Tuesday, June 18, 2013
Saturday, June 8, 2013
In looking over an older Yoga Journal mag, I came across an article entitled, “everyday adventures”. It's just a tiny clip, and offers the following as adventures in the day-to-day:
-talk to a stranger at a cafe, or in line at the grocery store
-try cooking a vegetable you've never eaten before
-go the long way to work and take in the fresh sights
-take a yoga class with a teacher you've never studied with.
This got me thinking...do I have an adventure every day?
Some adventures I've tried lately have been:
-ordered my Ahi Tuna steak all the way “rare”(loved it!)
-bought a new shade of lip gloss (how shocking!)
-got a haircut at a place I'd never tried
-hired on a new instructor
-grew turnips for the first time (they look good. We’ll see how they taste)
-placed an order for a new product I’m not sure will sell
There are adventures to be had today, if you just start looking for them. What adventures have you had lately?
Monday, June 3, 2013
I heard on the radio this morning that the US is expected to have a shortage of Physicians soon. Maybe this should frighten me more than it does. But I just see it as an opportunity. It's an opportunity to teach our neighbors to heal themselves.
(Look out. I'm about to get a little controversial here)
One of the reasons we're experiencing this "shortage" is that people go to the doctor for every little thing. A case of the sniffles shouldn't send you running to the emergency room.
Another reason is that we, as a country, no longer take care of ourselves. The obesity rate has skyrocketed, even in my lifetime. We no longer get outside and work for a living. We sit behind the computer, eating Doritos. At night, we eat a microwave meal while watching Honey Boo-Boo. And we wonder why we're so sick! When will Americans wake up and stop torturing our own bodies?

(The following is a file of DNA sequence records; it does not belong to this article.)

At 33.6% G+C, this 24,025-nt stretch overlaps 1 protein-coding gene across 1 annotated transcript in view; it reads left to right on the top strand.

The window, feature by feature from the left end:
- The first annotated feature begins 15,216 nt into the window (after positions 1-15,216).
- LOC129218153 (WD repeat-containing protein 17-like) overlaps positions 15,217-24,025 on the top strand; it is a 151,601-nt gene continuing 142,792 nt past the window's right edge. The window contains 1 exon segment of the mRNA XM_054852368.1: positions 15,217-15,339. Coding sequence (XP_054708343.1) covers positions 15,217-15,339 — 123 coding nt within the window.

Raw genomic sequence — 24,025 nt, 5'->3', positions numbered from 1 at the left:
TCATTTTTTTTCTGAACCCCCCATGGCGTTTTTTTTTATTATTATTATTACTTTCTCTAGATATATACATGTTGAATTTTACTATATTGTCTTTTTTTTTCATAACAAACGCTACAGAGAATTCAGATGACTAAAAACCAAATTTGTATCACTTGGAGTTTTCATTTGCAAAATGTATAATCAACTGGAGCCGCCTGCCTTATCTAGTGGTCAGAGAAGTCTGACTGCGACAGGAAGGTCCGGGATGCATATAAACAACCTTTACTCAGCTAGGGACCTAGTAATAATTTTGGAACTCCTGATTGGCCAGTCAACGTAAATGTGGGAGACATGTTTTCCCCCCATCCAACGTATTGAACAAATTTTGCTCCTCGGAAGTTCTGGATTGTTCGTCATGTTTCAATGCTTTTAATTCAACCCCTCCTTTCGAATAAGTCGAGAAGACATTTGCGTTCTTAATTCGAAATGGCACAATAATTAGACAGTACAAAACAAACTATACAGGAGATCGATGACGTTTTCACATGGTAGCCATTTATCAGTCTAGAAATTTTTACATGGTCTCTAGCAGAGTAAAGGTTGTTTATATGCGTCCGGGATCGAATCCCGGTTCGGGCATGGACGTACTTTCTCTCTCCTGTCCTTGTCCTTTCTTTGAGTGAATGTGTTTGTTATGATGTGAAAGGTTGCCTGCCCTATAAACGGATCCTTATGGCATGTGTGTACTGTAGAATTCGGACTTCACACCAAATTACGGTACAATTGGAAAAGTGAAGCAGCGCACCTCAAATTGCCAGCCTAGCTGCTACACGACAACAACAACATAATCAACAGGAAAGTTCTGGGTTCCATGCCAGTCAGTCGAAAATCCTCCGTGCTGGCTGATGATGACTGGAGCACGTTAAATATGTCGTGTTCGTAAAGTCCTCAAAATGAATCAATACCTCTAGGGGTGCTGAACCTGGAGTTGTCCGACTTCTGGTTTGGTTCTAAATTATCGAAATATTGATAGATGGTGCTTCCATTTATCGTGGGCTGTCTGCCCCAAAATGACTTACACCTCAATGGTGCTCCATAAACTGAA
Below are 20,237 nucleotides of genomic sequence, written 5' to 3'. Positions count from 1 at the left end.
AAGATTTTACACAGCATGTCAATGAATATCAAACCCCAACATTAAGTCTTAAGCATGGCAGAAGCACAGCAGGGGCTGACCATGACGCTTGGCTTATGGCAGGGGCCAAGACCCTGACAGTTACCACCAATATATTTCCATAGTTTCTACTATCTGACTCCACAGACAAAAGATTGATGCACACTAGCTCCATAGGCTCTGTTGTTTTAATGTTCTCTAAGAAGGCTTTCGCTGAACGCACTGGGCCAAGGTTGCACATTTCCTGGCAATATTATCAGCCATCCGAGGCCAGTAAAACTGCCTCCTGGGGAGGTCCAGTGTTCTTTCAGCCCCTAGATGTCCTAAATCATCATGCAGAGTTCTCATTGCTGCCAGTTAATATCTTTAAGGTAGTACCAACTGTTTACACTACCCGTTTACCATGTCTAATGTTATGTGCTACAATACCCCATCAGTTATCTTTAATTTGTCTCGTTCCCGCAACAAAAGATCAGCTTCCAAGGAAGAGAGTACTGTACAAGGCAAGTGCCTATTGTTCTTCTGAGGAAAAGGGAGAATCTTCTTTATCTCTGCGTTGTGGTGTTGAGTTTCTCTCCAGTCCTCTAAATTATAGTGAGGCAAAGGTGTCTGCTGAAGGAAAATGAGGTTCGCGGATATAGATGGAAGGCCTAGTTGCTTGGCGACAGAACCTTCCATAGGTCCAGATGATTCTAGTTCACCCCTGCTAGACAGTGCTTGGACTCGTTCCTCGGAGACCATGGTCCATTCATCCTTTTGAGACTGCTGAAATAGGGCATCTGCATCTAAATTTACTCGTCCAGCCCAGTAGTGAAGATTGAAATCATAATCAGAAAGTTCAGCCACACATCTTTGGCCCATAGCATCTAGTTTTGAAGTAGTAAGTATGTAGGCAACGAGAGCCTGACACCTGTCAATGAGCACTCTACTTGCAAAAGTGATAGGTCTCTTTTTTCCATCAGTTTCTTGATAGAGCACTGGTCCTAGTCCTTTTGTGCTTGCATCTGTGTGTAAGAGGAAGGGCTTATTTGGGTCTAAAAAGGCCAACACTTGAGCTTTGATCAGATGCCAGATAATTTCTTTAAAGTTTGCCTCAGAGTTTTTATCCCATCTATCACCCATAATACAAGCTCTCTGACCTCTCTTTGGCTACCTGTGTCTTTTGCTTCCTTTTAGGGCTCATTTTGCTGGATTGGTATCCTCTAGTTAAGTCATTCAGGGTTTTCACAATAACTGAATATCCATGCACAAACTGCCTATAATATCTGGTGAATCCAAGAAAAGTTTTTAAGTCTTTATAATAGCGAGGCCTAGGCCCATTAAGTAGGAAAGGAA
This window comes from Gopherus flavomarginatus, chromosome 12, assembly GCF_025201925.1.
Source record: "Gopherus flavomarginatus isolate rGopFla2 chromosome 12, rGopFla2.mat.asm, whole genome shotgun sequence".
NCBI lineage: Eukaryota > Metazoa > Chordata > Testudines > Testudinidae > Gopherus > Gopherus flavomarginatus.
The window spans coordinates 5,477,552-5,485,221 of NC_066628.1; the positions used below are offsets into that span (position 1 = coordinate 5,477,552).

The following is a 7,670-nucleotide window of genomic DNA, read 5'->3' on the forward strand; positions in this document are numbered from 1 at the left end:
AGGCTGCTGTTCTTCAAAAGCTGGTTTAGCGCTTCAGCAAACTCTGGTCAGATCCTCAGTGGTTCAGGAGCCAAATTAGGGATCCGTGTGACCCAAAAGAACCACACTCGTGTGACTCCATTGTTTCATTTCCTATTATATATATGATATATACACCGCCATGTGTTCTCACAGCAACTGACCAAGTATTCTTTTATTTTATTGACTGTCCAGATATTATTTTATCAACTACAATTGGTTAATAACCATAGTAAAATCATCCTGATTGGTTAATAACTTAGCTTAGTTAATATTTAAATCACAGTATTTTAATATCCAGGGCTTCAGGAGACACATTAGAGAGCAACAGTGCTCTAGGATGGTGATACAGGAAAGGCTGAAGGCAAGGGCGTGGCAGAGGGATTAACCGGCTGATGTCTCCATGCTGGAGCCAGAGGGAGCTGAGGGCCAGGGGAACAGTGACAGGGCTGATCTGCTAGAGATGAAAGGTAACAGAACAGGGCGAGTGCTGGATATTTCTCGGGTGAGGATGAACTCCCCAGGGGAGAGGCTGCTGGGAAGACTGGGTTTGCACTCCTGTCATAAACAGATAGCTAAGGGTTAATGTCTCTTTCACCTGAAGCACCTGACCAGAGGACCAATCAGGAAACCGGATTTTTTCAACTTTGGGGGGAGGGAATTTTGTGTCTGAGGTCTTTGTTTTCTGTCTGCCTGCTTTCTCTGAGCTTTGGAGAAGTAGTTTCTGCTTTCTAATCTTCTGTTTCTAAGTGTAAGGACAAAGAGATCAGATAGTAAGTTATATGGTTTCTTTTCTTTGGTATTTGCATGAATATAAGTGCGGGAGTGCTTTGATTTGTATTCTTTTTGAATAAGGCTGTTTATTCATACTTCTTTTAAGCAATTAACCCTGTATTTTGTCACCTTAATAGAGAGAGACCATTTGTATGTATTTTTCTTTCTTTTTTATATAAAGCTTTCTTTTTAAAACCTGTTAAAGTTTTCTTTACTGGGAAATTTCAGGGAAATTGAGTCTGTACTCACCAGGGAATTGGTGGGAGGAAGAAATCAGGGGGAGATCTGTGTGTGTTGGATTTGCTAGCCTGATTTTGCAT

Also, we've lost the ability to care for ourselves at home. Our ancestors knew so many at-home remedies, and employed them regularly for self-care.
I'm not saying "don't go to the doctor". Modern medicine has done so many amazing things and has saved so many lives. But when are we going to begin to take responsibility for our own actions and behavior patterns?
For those of us who practice alternative healing methods, it's time to start educating. Talk about the herbs you use, talk about how much water you try to drink. Talk about how good your yoga classes make you feel. Help them see another way.
I believe that if everyone took responsibility for their own health, the demand on the Physicians would be less. It would only be the sick who see the doctor, freeing up a lot of time for these great healers to heal.
I know this is an opinionated post, and I'd love to hear your comments.
Friday, May 31, 2013